02/24/2011 3:43PM

Ultra Blend packs premium punch


Old-timers are trying not to get too excited over the idea of 125-pound co-highweights in the $100,000 Valentine Dancer Handicap at Santa Anita Park on Saturday. After all, handicaps are pretty much going the way of the rotary dial phone, or MySpace. And with the scale of weights trending upward – maiden fillies carry 122 on the same card – the 125’s do not really threaten the memory of Forego and Discovery.

But the weights are well-earned, and the resulting spread (before jockey overweights are considered) nurtures the mood of a classic pari-mutuel event, with all involved having a theoretical chance going a mile on what figures to be firm turf.

The feature will mark the first appearance of the Braly family’s Evening Jewel as the freshly anointed California Horse of the Year. Her 2010 record of four major stakes wins in California and Kentucky was hard to top, and her recent victory in the Sunshine Millions Distaff indicates that she is ready to make 2011 every bit as successful.

The other 125-pounder is Harris Farm and partners’ Unzip Me, the 5-year-old daughter of City Zip who has produced an unbroken string of superior performances dating back to December of 2009. Unzip Me began a five-race win streak that day at Hollywood Park, suffered a narrow loss to colts in the Kerlan in June of 2010, then won twice more before finishing third to Chamberlain Ridge in the Breeders’ Cup Turf Sprint at Churchill Downs.

In her first start of the year, Unzip Me dusted Evening Jewel in the Monrovia Handicap coming down the Santa Anita hillside course. On Saturday, however, they will be playing Evening Jewel’s game at a mile. Game on.

Should the heavyweights falter, count on Ultra Blend to be right there to take advantage of the situation. Like Unzip Me, this one has forgotten what it’s like to run an ordinary race.

A 5-year-old daughter of Richly Blended, Ultra Blend is owned by Nels Erickson and trained by Art Sherman, whose Haimish Hy ran a big race last weekend to be third in the San Luis Obispo, in his first start against older runners. Ancient history, though, as Sherman now concentrates on wishing Ultra Blend a little more luck.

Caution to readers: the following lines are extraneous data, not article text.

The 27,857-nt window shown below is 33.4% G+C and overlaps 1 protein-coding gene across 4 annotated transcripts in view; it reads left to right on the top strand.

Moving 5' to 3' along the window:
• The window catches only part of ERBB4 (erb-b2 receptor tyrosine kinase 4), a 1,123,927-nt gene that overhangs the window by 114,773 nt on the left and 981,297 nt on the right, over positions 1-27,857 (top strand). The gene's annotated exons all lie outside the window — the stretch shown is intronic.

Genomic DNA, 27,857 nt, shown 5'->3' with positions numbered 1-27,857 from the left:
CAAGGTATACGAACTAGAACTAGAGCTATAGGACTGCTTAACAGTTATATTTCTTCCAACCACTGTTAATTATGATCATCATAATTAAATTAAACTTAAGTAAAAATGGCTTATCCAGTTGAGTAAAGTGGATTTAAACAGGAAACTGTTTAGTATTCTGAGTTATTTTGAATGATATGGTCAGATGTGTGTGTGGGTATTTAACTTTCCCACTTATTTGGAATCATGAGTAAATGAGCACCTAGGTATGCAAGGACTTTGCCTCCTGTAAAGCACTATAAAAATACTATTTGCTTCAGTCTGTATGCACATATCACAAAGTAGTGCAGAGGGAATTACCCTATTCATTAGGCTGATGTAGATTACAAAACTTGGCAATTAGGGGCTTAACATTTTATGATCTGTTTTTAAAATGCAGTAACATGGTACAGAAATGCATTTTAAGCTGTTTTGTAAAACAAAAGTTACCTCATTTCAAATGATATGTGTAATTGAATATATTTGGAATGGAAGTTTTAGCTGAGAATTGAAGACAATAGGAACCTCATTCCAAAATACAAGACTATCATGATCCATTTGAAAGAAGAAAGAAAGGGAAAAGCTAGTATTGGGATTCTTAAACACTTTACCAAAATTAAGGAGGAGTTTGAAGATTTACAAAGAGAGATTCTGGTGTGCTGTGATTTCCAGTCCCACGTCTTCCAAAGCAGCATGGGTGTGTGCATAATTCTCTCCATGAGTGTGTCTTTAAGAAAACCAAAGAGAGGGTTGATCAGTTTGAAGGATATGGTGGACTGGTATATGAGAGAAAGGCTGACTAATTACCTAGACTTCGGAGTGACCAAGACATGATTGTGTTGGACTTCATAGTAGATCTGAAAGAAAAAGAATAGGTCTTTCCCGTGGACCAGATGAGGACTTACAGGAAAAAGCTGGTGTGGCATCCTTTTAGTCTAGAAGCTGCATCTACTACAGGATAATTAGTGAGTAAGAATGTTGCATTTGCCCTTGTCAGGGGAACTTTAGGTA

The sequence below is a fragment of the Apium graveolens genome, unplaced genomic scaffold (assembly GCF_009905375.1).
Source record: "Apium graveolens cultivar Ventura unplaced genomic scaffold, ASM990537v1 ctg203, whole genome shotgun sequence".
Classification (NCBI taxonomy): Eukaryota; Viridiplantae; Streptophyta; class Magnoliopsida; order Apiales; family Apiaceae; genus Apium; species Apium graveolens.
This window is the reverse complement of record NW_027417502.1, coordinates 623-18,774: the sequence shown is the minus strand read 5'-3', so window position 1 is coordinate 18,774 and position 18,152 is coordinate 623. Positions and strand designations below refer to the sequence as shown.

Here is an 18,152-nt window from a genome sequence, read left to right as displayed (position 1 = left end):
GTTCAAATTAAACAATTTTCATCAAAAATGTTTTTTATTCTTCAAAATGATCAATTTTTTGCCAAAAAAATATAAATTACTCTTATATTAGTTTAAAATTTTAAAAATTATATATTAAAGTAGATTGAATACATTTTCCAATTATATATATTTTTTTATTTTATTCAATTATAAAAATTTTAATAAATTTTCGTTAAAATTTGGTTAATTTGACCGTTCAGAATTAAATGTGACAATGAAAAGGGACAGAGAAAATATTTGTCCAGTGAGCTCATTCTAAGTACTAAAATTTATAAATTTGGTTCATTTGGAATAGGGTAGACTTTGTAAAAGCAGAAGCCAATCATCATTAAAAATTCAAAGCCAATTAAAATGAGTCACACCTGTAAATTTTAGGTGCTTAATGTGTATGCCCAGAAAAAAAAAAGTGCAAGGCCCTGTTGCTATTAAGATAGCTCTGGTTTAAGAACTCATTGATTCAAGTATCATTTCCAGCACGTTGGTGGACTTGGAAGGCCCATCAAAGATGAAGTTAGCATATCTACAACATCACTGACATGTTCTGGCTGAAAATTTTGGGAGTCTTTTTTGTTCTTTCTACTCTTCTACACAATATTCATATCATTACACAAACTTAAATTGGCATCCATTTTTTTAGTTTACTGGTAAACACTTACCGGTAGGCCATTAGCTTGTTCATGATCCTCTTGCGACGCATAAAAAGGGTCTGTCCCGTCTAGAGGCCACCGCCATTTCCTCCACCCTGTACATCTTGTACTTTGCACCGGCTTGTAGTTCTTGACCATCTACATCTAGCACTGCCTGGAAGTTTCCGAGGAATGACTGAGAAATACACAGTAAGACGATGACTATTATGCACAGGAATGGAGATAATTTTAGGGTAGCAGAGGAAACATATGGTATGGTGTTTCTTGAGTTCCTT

“I can’t help thinking that with a better trip she would have won that last one,” Sherman said Wednesday morning at Hollywood Park.

He was talking about the Sunshine Millions Distaff, in which Ultra Blend finished third, beaten just half a length by Evening Jewel. The chart reads that Sherman’s mare was four-wide into the stretch that day, with Evening Jewel just inside her.

“Looked more like nine wide to me,” Sherman said, exaggerating only slightly. “And a couple jumps past the wire she’d gone by them all. But the way she drew for Saturday, it looks like she’ll have to find a way to save ground again.”

Ultra Blend landed post 10 of the 11 entered, which can present problems going once around the seven-furlong Santa Anita course. Then again, there literally has been nothing in the way of surface or distance that Ultra Blend has failed to handle with aplomb.

The Sunshine Millions Distaff was at 1 1/16 miles on fast dirt. Before that Ultra Blend took a pair of California-bred stakes over Hollywood Park’s Cushion Track surface. She was beaten just a neck on the Del Mar grass in the Solana Beach, hit the board in a stakes on the Golden Gate turf, won going six furlongs on the dirt at the Sacramento fair, and placed in stakes over Del Mar’s Polytrack as well as Santa Anita’s old Pro-Ride synthetics.

“I guess the only thing she hasn’t tried is mud,” Sherman said. “The synthetic track at Golden Gate gets faster when it’s wet. And when it rains anymore at Santa Anita, they end up going six furlongs in eight and change. You can’t exactly call that mud like the plowed fields I used to ride in.”

Ultra Blend acts the way she runs, with equal parts honesty and good nature.

“You can get some nasty, dirty rotten fillies that want to hurt you, fall down, just do all kinds of crazy things,” Sherman said. “She’s never done that. A real sweetheart. She’s one of those horses that just wants to be your friend and do her job.”

Sherman describes Ultra Blend as standing about 16-1, with a “good body, a good hip, a good rear end.” She had to be an efficient athlete, though, to be able to come back from an injury at age 3 that could have ended the careers of most Thoroughbreds. It happened in the 2009 Sandy Blue at Del Mar, going a mile on the grass, when she finished second to Excessive Blend.

“She came back with a crack in the cannon bone just above her ankle,” Sherman said. “We put a screw in it to hold it together, and she was out about eight months. I didn’t know if she’d come back as good as she was, but she did. And she’s gone right on.

“We always keep an eye on it,” Sherman added. “It’s not too pretty with that lump there above her ankle. I used to call that a ‘claiming ankle.’ But it doesn’t matter now, and it sure doesn’t matter to her.”

Sherman hopes Ultra Blend can hit a few more high notes this season.

“This will be her last year and she’ll be bred,” Sherman said. “She’s earned it. Only thing is, her kind is awful hard to replace.”